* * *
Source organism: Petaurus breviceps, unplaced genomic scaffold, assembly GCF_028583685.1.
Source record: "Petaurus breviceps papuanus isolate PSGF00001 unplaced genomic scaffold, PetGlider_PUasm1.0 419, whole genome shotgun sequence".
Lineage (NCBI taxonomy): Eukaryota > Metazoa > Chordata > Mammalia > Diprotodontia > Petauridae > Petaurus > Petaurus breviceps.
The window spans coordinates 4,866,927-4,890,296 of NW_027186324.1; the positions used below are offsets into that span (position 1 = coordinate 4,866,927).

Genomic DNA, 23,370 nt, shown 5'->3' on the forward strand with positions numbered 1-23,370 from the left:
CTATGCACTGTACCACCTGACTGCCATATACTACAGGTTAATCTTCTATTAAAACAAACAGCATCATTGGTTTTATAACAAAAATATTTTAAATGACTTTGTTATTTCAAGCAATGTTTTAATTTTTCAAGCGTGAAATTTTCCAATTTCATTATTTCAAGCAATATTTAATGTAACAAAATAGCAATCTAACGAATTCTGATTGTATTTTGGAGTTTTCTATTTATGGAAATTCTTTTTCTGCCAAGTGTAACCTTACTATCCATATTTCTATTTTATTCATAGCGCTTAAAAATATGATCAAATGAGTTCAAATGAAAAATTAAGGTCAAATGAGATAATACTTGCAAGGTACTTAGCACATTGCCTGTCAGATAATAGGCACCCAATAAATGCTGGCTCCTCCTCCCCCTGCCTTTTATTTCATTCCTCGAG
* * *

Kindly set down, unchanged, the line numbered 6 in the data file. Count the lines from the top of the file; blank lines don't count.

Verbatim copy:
CTATGCACTGTACCACCTGACTGCCATATACTACAGGTTAATCTTCTATTAAAACAAACAGCATCATTGGTTTTATAACAAAAATATTTTAAATGACTTTGTTATTTCAAGCAATGTTTTAATTTTTCAAGCGTGAAATTTTCCAATTTCATTATTTCAAGCAATATTTAATGTAACAAAATAGCAATCTAACGAATTCTGATTGTATTTTGGAGTTTTCTATTTATGGAAATTCTTTTTCTGCCAAGTGTAACCTTACTATCCATATTTCTATTTTATTCATAGCGCTTAAAAATATGATCAAATGAGTTCAAATGAAAAATTAAGGTCAAATGAGATAATACTTGCAAGGTACTTAGCACATTGCCTGTCAGATAATAGGCACCCAATAAATGCTGGCTCCTCCTCCCCCTGCCTTTTATTTCATTCCTCGAG